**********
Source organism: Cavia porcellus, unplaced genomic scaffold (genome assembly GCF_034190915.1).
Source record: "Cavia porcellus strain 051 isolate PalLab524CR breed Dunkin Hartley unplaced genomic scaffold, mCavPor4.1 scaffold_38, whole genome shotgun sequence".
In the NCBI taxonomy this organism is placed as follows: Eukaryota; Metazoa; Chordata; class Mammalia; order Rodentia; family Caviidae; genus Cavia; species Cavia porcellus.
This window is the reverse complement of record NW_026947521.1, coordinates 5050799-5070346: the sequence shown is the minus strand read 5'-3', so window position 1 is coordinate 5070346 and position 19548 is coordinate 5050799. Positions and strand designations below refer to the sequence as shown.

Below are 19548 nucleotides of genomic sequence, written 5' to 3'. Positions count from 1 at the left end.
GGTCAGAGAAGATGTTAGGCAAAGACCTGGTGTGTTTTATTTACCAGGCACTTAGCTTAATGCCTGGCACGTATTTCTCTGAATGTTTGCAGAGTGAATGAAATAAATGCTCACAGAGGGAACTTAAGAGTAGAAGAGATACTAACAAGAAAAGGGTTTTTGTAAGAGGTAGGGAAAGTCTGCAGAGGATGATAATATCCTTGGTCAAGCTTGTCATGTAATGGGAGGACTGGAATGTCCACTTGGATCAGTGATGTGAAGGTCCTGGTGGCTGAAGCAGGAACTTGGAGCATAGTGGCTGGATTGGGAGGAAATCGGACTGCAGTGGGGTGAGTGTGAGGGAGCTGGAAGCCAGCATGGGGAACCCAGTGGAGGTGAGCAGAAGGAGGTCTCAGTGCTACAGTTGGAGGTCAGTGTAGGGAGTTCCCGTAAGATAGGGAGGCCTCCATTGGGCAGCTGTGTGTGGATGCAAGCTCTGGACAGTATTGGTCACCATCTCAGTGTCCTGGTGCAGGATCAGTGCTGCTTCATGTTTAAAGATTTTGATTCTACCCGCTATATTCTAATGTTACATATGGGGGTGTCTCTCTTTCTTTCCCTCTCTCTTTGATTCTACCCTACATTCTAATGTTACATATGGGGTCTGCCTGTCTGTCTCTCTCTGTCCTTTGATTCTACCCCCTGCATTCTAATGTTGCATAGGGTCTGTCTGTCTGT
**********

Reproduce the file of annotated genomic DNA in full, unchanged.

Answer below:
Source organism: Cavia porcellus, unplaced genomic scaffold (genome assembly GCF_034190915.1).
Source record: "Cavia porcellus strain 051 isolate PalLab524CR breed Dunkin Hartley unplaced genomic scaffold, mCavPor4.1 scaffold_38, whole genome shotgun sequence".
In the NCBI taxonomy this organism is placed as follows: Eukaryota; Metazoa; Chordata; class Mammalia; order Rodentia; family Caviidae; genus Cavia; species Cavia porcellus.
This window is the reverse complement of record NW_026947521.1, coordinates 5050799-5070346: the sequence shown is the minus strand read 5'-3', so window position 1 is coordinate 5070346 and position 19548 is coordinate 5050799. Positions and strand designations below refer to the sequence as shown.

Below are 19548 nucleotides of genomic sequence, written 5' to 3'. Positions count from 1 at the left end.
GGTCAGAGAAGATGTTAGGCAAAGACCTGGTGTGTTTTATTTACCAGGCACTTAGCTTAATGCCTGGCACGTATTTCTCTGAATGTTTGCAGAGTGAATGAAATAAATGCTCACAGAGGGAACTTAAGAGTAGAAGAGATACTAACAAGAAAAGGGTTTTTGTAAGAGGTAGGGAAAGTCTGCAGAGGATGATAATATCCTTGGTCAAGCTTGTCATGTAATGGGAGGACTGGAATGTCCACTTGGATCAGTGATGTGAAGGTCCTGGTGGCTGAAGCAGGAACTTGGAGCATAGTGGCTGGATTGGGAGGAAATCGGACTGCAGTGGGGTGAGTGTGAGGGAGCTGGAAGCCAGCATGGGGAACCCAGTGGAGGTGAGCAGAAGGAGGTCTCAGTGCTACAGTTGGAGGTCAGTGTAGGGAGTTCCCGTAAGATAGGGAGGCCTCCATTGGGCAGCTGTGTGTGGATGCAAGCTCTGGACAGTATTGGTCACCATCTCAGTGTCCTGGTGCAGGATCAGTGCTGCTTCATGTTTAAAGATTTTGATTCTACCCGCTATATTCTAATGTTACATATGGGGGTGTCTCTCTTTCTTTCCCTCTCTCTTTGATTCTACCCTACATTCTAATGTTACATATGGGGTCTGCCTGTCTGTCTCTCTCTGTCCTTTGATTCTACCCCCTGCATTCTAATGTTGCATAGGGTCTGTCTGTCTGT